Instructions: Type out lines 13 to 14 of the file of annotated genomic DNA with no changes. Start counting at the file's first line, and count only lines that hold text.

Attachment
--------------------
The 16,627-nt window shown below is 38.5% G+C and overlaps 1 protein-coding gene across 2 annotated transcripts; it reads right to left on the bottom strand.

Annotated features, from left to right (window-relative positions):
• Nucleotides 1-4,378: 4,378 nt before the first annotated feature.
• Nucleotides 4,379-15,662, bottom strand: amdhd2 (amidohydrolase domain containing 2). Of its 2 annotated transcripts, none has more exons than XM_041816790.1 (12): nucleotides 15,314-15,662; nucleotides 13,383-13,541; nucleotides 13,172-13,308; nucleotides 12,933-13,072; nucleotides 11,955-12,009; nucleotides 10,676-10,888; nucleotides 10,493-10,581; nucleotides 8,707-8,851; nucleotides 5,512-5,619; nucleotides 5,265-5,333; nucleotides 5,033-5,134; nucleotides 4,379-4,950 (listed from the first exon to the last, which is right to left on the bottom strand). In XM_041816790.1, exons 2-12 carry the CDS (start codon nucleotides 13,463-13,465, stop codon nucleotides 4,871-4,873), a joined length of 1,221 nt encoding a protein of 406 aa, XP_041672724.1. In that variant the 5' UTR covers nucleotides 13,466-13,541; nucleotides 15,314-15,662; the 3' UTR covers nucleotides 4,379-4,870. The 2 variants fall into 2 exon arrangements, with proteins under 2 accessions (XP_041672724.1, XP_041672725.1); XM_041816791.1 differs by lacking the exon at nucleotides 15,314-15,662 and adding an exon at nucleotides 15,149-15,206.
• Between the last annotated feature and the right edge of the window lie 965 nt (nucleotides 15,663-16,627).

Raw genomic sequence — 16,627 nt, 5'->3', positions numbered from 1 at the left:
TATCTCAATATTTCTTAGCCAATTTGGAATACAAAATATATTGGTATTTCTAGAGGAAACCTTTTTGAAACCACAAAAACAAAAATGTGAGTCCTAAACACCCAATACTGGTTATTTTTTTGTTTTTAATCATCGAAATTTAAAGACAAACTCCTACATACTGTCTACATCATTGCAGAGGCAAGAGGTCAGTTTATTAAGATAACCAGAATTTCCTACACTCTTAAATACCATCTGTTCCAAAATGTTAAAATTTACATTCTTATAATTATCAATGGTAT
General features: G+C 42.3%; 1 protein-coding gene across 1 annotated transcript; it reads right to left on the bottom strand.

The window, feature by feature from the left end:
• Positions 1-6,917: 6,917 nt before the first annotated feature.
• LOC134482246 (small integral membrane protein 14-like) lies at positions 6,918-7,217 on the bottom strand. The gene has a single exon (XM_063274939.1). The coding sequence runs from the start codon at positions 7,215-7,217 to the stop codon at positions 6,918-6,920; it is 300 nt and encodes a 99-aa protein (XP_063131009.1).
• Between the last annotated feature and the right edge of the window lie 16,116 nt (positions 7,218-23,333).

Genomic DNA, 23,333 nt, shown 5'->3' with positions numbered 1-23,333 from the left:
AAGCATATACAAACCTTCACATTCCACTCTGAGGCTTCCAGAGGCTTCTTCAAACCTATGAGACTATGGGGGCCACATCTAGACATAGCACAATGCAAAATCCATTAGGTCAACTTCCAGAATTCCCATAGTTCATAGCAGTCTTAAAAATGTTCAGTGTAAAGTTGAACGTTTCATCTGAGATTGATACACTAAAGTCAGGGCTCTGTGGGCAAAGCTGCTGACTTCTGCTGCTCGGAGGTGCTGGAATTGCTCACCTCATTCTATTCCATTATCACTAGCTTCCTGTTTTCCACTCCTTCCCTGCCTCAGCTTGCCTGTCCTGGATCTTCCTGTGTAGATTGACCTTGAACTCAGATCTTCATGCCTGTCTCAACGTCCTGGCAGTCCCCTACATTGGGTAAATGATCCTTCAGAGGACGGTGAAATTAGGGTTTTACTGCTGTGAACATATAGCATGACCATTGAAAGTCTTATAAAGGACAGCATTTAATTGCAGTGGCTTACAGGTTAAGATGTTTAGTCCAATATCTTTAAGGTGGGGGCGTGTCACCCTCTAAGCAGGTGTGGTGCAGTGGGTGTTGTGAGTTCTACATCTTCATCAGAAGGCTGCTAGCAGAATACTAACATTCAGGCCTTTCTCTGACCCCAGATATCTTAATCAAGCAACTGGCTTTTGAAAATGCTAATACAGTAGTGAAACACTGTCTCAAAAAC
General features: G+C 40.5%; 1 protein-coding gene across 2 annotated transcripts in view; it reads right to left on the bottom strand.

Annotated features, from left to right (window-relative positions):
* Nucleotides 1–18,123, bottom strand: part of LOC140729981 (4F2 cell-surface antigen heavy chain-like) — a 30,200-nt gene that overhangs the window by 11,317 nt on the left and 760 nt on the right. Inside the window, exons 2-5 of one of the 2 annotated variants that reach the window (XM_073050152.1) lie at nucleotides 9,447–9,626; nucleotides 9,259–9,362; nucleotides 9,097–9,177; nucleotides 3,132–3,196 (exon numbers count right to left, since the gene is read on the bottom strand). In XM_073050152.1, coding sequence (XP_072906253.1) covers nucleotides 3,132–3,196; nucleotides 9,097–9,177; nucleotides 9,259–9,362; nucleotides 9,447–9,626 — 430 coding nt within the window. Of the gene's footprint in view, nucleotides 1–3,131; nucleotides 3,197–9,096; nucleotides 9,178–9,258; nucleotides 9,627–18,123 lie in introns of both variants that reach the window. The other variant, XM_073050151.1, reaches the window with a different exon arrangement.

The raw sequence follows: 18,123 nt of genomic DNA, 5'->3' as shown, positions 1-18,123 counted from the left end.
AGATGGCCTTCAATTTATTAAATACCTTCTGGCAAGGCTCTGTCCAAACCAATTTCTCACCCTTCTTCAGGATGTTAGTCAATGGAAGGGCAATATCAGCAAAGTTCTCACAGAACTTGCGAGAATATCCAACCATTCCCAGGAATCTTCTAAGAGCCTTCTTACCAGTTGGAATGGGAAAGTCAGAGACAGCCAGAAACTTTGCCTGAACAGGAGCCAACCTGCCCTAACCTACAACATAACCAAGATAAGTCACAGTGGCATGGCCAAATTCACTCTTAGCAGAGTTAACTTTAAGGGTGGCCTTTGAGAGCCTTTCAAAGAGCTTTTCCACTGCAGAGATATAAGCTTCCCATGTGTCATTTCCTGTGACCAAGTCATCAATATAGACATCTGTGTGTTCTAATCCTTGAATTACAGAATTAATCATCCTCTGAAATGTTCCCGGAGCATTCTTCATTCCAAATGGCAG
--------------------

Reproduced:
Genomic DNA, 23,333 nt, shown 5'->3' with positions numbered 1-23,333 from the left:
AAGCATATACAAACCTTCACATTCCACTCTGAGGCTTCCAGAGGCTTCTTCAAACCTATGAGACTATGGGGGCCACATCTAGACATAGCACAATGCAAAATCCATTAGGTCAACTTCCAGAATTCCCATAGTTCATAGCAGTCTTAAAAATGTTCAGTGTAAAGTTGAACGTTTCATCTGAGATTGATACACTAAAGTCAGGGCTCTGTGGGCAAAGCTGCTGACTTCTGCTGCTCGGAGGTGCTGGAATTGCTCACCTCATTCTATTCCATTATCACTAGCTTCCTGTTTTCCACTCCTTCCCTGCCTCAGCTTGCCTGTCCTGGATCTTCCTGTGTAGATTGACCTTGAACTCAGATCTTCATGCCTGTCTCAACGTCCTGGCAGTCCCCTACATTGGGTAAATGATCCTTCAGAGGACGGTGAAATTAGGGTTTTACTGCTGTGAACATATAGCATGACCATTGAAAGTCTTATAAAGGACAGCATTTAATTGCAGTGGCTTACAGGTTAAGATGTTTAGTCCAATATCTTTAAGGTGGGGGCGTGTCACCCTCTAAGCAGGTGTGGTGCAGTGGGTGTTGTGAGTTCTACATCTTCATCAGAAGGCTGCTAGCAGAATACTAACATTCAGGCCTTTCTCTGACCCCAGATATCTTAATCAAGCAACTGGCTTTTGAAAATGCTAATACAGTAGTGAAACACTGTCTCAAAAAC